Batich, K; Mitchell, D; Healy, P; Herndon, J; Broadwater, G; Michael, G; Huang, M-N; Hotchkiss, K; Sanchez-Perez, L; Nair, S; Congdon, K; Norberg, P; Weinhold, K; Archer, G; Reap, E; Xie, W; Shipes, S; Albrecht, E; Peters, K; Randazzo, D; Johnson, M; Landi, D; Desjardins, A; Friedman, H; Vlahovic, G; Reardon, D; Vredenburgh, J; Bigner, D; Khasraw, M; McLendon, R; Thompson, E; Cook, S; Fecci, P; Codd, P; Floyd, S; Reitman, Z; Kirkpatrick, J; Friedman, A; Ashley, DM; Sampson, J
MLA Citation
Batich, Kristen, et al. “CTIM-10. REPRODUCIBILITY OF CLINICAL TRIALS USING CMV-TARGETED DENDRITIC CELL VACCINES IN PATIENTS WITH GLIOBLASTOMA.” Neuro Oncology, vol. 23, no. Supplement_6, Oxford University Press (OUP), 2021, pp. vi51–vi51. Manual, doi:10.1093/neuonc/noab196.202.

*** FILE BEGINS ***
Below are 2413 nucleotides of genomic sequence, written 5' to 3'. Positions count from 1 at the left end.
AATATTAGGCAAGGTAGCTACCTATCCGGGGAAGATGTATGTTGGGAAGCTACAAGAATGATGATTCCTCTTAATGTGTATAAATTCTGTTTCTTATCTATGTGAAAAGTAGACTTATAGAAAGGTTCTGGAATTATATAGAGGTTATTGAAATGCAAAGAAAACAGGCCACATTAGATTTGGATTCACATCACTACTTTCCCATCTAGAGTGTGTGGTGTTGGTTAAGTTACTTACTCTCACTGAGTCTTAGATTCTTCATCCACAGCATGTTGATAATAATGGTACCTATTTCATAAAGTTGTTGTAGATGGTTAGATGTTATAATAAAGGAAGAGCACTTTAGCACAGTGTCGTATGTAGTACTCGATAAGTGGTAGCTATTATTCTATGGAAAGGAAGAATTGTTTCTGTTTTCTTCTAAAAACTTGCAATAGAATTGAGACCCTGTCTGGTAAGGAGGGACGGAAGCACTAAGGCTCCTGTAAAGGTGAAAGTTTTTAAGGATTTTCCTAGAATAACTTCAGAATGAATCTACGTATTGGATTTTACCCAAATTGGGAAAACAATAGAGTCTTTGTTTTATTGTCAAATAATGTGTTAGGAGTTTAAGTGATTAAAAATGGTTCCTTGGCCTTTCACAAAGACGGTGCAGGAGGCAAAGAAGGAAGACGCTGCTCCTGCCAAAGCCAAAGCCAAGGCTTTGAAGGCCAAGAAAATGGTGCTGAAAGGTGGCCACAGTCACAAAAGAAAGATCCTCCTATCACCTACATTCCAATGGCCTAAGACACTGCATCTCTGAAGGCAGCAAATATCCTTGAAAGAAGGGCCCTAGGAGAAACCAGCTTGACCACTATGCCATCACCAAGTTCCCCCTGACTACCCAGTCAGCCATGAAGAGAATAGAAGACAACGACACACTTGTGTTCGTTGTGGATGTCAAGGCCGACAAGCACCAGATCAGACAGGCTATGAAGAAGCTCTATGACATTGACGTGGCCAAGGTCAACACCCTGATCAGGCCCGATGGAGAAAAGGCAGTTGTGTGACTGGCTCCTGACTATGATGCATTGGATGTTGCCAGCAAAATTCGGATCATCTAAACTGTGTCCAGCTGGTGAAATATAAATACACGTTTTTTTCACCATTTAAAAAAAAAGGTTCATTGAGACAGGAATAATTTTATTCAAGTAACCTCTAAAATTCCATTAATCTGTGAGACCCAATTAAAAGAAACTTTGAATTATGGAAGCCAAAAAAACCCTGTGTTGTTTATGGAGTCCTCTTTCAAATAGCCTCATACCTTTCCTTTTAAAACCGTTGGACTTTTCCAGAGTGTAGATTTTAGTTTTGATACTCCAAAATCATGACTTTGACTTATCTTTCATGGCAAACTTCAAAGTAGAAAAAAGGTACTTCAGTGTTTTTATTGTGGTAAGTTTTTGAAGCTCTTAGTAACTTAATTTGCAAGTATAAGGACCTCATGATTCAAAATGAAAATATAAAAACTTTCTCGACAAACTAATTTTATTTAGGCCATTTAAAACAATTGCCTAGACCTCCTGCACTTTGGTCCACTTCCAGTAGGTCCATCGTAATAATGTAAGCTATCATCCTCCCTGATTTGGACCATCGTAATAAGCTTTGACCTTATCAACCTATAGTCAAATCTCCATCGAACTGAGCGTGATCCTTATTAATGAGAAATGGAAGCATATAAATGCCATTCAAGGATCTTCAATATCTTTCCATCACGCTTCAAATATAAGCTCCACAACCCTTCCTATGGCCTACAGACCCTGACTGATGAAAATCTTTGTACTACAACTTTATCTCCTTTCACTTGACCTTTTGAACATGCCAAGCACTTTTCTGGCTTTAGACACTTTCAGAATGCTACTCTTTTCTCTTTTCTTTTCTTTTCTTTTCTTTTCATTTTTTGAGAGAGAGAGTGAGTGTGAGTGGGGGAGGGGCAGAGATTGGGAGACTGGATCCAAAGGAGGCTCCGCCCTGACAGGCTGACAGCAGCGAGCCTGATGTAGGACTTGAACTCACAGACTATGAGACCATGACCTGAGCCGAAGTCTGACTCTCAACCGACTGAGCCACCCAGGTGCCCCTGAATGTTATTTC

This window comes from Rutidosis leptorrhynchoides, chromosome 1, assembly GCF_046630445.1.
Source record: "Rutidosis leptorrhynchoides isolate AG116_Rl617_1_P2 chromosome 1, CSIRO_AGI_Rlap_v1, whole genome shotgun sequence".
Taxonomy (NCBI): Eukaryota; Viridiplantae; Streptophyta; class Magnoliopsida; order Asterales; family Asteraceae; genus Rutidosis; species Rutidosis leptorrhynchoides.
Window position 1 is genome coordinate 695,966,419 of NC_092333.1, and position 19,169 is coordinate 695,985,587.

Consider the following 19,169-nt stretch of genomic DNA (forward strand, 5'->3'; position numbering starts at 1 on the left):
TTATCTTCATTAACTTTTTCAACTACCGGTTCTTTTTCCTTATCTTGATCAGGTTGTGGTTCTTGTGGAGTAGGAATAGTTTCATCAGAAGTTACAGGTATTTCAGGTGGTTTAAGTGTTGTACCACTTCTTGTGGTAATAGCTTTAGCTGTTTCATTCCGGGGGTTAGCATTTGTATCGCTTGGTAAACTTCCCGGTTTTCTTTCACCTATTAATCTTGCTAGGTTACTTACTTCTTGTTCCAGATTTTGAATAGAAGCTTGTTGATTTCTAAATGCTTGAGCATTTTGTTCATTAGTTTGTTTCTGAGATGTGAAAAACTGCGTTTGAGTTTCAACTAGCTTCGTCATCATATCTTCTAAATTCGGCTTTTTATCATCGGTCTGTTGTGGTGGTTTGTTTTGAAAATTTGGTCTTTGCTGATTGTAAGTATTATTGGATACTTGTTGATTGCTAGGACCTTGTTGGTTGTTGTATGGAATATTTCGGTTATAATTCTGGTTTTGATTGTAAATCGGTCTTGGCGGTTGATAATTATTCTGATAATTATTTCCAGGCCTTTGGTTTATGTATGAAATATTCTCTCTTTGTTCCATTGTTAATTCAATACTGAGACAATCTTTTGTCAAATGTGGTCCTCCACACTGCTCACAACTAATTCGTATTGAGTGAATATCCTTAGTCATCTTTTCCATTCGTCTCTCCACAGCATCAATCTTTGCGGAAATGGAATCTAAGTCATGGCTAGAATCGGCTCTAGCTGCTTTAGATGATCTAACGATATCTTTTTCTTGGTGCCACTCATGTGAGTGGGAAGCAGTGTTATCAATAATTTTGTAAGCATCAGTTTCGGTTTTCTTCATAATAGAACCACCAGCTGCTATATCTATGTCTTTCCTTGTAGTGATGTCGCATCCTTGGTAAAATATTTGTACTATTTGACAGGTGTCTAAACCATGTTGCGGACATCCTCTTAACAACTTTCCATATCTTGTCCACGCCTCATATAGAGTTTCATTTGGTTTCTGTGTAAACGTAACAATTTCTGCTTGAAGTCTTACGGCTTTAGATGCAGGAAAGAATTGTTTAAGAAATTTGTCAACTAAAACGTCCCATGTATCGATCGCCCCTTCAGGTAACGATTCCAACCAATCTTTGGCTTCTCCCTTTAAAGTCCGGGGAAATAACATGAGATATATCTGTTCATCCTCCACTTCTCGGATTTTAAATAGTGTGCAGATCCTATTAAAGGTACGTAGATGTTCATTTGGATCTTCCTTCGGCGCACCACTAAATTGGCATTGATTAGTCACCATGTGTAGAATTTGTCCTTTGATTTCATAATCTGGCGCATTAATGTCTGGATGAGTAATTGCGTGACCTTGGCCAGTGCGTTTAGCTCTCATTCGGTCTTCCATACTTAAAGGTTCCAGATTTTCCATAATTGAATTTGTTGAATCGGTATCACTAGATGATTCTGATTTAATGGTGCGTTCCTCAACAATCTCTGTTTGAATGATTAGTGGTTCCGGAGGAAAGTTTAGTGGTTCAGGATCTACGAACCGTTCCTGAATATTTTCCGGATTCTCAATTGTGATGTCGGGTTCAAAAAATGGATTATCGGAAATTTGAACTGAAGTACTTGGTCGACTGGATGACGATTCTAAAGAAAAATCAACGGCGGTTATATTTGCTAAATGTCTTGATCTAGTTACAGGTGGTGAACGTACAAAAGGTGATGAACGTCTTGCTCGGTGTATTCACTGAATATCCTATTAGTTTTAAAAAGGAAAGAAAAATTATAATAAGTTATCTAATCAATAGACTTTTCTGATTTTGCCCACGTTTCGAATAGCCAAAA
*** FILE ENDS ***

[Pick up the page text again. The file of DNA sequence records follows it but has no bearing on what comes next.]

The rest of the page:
URI
https://scholars.duke.edu/individual/pub1502906
Source
manual
Published In
Neuro Oncology
Volume
23
Published Date
Start Page
vi51
End Page
vi51
DOI
10.1093/neuonc/noab196.202

Phase I trial of intratumoral PVSRIPO in patients with unresectable, treatment-refractory melanoma.